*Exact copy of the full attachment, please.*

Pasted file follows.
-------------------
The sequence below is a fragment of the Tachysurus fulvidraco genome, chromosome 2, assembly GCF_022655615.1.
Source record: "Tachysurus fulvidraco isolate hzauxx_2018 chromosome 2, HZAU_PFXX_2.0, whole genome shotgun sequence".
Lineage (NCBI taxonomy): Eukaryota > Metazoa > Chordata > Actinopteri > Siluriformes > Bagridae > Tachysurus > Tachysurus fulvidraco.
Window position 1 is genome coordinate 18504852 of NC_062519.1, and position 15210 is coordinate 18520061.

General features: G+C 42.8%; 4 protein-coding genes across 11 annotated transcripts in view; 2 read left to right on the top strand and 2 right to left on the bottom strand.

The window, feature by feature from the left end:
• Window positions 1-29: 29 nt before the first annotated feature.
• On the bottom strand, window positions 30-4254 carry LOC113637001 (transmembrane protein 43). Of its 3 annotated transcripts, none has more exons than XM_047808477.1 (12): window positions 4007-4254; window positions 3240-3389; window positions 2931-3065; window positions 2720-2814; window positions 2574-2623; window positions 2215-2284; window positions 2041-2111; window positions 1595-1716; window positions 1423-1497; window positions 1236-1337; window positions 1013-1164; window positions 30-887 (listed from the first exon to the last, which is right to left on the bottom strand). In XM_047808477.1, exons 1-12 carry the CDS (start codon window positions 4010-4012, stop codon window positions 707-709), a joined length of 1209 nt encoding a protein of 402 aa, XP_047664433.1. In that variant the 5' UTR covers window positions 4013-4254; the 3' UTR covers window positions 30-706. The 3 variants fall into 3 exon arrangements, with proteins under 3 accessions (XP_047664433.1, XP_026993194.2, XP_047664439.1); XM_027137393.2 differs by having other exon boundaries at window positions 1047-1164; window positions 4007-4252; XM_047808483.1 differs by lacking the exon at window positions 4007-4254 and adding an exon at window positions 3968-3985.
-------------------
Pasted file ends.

The sequence below is a fragment of the Tachysurus fulvidraco genome, chromosome 2, assembly GCF_022655615.1.
Source record: "Tachysurus fulvidraco isolate hzauxx_2018 chromosome 2, HZAU_PFXX_2.0, whole genome shotgun sequence".
Lineage (NCBI taxonomy): Eukaryota > Metazoa > Chordata > Actinopteri > Siluriformes > Bagridae > Tachysurus > Tachysurus fulvidraco.
Window position 1 is genome coordinate 18504852 of NC_062519.1, and position 15210 is coordinate 18520061.

General features: G+C 42.8%; 4 protein-coding genes across 11 annotated transcripts in view; 2 read left to right on the top strand and 2 right to left on the bottom strand.

The window, feature by feature from the left end:
• Window positions 1-29: 29 nt before the first annotated feature.
• On the bottom strand, window positions 30-4254 carry LOC113637001 (transmembrane protein 43). Of its 3 annotated transcripts, none has more exons than XM_047808477.1 (12): window positions 4007-4254; window positions 3240-3389; window positions 2931-3065; window positions 2720-2814; window positions 2574-2623; window positions 2215-2284; window positions 2041-2111; window positions 1595-1716; window positions 1423-1497; window positions 1236-1337; window positions 1013-1164; window positions 30-887 (listed from the first exon to the last, which is right to left on the bottom strand). In XM_047808477.1, exons 1-12 carry the CDS (start codon window positions 4010-4012, stop codon window positions 707-709), a joined length of 1209 nt encoding a protein of 402 aa, XP_047664433.1. In that variant the 5' UTR covers window positions 4013-4254; the 3' UTR covers window positions 30-706. The 3 variants fall into 3 exon arrangements, with proteins under 3 accessions (XP_047664433.1, XP_026993194.2, XP_047664439.1); XM_027137393.2 differs by having other exon boundaries at window positions 1047-1164; window positions 4007-4252; XM_047808483.1 differs by lacking the exon at window positions 4007-4254 and adding an exon at window positions 3968-3985.